- Area: Humanities
- Program: English
- Type of Writing: Review
- Course Level: 1000
- English Speaking Nativeness: Multi-Lingual Native
- Year: 2018
- Paper ID: H.E.1.M.N.2.1.1266
The Inspiring Battle of a Stammering King
Do you want to learn the path for greatness? This film can tell you something about it. Among all sad and agonizing historical drama movies, The King’s Speech (created in 2010, under the direction of Tom Hooper and written by David Seidler) is a simple but happy and inspiring story that showcased King George VI’s life and what happened in the time of the declaration of war against Germany in 1939.
Prince Albert, Duke of York (played by Colin Firth) who was called Bertie by his family and later by his language therapist Lionel Logue (played by Geoffrey Rush), is a stutterer and therefore cannot make great speeches the way his father King George V (played by Michael Gambon) did. Public speaking is a very important task when you are part of royalty, but it becomes even more important when you are a king. To improve his speech, his wife Elizabeth, Duchess of York (played by Helena Bonham Carter) scheduled meetings with a few language therapists. None of the therapists pleased him until he met Lionel Logue who had a different approach to attack his problem and made the difference in his successful reign. In the beginning of the treatment, Bertie was pessimist, impatient and short-sighted; he did not believe he could be cured at all. As the movie goes on, he gets more used to Lionel’s simple approach and allows himself to be part of that new reality he experienced, which is completely different from his fancy royal life. In the end, Lionel becomes friend of the royal family and becomes one of the King George VI’s advisors.
Just like all good drama movies, The King’s Speech has moments of distress and affliction every time the prince has to speak in public; the affliction is even greater when the most important speech is getting close. The film also makes you have mixed emotions because in one moment you cross your fingers and wish the king the best luck, in the other you feel that the king does not deserve to be treated by such nice man like doctor Logue.
Danny Cohen made a great work in the cinematography, using a likely scenario representing the beginning of the 20th century; the movie brings a real image of clothing and atmosphere in that time. The music (by Alexandre Desplat) helps by creating emotion according to what is happening in each moment and according to what the characters are feeling, for example, when Prince Albert first recorded his voice in Lionel’s office they used an exciting type of music, and when he was giving some speech they used more calm songs. Most of songs are orchestra songs including some Beethoven Symphonies.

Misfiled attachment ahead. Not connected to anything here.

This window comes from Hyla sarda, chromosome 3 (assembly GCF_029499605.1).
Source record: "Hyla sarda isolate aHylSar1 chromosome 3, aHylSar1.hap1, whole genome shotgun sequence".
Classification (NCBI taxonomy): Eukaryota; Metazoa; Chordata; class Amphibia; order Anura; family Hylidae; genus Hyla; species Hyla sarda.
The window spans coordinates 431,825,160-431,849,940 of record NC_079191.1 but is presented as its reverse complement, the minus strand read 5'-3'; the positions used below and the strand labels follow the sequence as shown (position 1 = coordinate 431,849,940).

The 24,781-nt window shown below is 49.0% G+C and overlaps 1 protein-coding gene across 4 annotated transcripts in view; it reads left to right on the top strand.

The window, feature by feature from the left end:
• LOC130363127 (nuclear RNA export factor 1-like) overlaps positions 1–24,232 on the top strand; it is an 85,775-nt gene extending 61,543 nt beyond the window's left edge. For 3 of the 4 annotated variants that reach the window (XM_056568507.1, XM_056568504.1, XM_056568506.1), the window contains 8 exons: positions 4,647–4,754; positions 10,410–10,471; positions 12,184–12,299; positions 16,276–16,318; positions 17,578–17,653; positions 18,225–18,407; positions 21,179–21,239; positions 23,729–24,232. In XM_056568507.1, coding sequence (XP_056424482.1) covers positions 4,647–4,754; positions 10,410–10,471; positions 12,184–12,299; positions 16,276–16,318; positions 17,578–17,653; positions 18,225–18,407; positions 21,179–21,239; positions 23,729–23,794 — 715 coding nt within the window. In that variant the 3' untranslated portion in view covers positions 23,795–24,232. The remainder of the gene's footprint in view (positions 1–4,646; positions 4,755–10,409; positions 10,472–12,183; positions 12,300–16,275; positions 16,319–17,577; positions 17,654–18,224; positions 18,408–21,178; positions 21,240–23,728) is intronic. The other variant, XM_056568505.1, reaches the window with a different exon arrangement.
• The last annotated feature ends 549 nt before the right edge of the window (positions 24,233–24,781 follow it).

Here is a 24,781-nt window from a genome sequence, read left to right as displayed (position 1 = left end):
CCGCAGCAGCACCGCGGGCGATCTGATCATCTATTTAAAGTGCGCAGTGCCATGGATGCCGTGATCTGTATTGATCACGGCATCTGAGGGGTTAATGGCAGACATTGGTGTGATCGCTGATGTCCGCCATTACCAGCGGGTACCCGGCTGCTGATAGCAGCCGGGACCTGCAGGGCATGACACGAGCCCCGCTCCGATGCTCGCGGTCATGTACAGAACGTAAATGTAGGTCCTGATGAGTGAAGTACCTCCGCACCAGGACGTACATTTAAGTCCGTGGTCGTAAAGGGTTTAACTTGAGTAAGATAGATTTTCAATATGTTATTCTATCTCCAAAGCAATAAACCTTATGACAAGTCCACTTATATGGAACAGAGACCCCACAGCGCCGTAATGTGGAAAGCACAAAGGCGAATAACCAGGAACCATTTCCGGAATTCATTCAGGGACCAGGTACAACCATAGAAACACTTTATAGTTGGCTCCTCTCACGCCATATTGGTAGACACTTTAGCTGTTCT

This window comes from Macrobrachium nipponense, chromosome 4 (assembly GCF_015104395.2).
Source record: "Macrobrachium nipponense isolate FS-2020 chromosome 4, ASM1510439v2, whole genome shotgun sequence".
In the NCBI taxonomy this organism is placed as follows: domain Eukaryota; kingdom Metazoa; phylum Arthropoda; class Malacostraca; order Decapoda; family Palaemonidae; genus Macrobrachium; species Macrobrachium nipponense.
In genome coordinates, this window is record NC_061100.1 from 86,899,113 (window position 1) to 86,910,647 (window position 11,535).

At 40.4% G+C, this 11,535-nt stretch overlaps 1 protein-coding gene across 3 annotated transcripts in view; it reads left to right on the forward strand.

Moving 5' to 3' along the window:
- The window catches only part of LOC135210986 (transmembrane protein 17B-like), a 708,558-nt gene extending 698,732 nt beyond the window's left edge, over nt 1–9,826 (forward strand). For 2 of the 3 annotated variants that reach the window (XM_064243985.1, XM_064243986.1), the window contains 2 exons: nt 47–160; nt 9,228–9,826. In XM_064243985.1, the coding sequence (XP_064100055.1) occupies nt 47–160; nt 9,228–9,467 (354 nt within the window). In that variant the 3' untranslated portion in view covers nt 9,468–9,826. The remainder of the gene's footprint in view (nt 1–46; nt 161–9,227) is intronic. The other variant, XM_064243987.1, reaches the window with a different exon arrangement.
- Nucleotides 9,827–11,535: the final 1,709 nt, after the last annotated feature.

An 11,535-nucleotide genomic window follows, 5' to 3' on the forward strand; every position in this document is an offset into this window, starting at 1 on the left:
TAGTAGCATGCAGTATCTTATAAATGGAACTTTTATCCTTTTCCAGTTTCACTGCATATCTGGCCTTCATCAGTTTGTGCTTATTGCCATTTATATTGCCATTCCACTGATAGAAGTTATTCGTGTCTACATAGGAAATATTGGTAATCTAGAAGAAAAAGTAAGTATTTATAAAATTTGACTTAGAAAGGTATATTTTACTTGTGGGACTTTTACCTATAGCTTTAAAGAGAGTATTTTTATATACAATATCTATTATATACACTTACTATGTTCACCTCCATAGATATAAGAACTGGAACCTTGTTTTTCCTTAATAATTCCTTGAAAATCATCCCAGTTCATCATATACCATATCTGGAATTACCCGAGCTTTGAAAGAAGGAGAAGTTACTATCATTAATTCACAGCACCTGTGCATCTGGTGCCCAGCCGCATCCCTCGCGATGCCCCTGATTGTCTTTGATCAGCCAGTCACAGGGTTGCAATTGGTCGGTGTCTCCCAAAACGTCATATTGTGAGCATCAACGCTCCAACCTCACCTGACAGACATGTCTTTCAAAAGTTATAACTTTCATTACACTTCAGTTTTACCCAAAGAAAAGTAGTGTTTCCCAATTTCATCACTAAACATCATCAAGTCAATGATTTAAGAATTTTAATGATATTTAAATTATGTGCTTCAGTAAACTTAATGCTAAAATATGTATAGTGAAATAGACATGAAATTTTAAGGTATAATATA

Most part of the story is in indoor spaces (Logue’s office and the English Palace, for example) and the director opted for darker shoots to give a good sense of the time period. It is not the kind of movie with too many emotional scenes, so the editor Tariq Anwar created a piece by catching the actors’ physiognomy to give as much emotion as he could.
The narrative was well summarized in terms of just focusing on the reason that King George VI desired that therapy so much and why he worked so hard to get good results; everything in the narrative revolved around the greatest speech he would have to give for his nation to relieve the tension built among people due to the war that was about to come.
The techniques used in the film perfectly followed the thematic content (royalty’s life compared to subject’s life decades ago, in England), especially the period it occurred, which is one the most important characteristics that helps to understand and feel the movie. It gives you a sense of reality instead of making you think the movie is making fun of the king or any thought like that. There is also an interesting message in the movie which is “if you have a problem you first need to sincerely want to fix it and the fight for it”; it means that you need to be interested in your problem more than anyone else, and your desire to fix it has to be greater than anyone else too; to exemplify it, Lionel Logue asks him “Do you want to be treated?” more than once during his sessions with the King.
Despite the great use of techniques, the creators fail the historical accuracy of some facts, for example the time that the Duke of York took for his therapy with Logan was actually some months instead of years as the movie showed; also, there are some disagreements about King Edward VIII’s attitudes shown in the movie, for example his easily abdication of the throne.
Even so, there is a reason for this movie to have had numbers of awards, such as best actor, best director, best original screenplay, best picture and best cinematography, as well as 12 indications to Oscar in that year. Watching the film is the best way to have you entertained while learning a little bit of some facts of King George VI’s reign and his battle against stammering.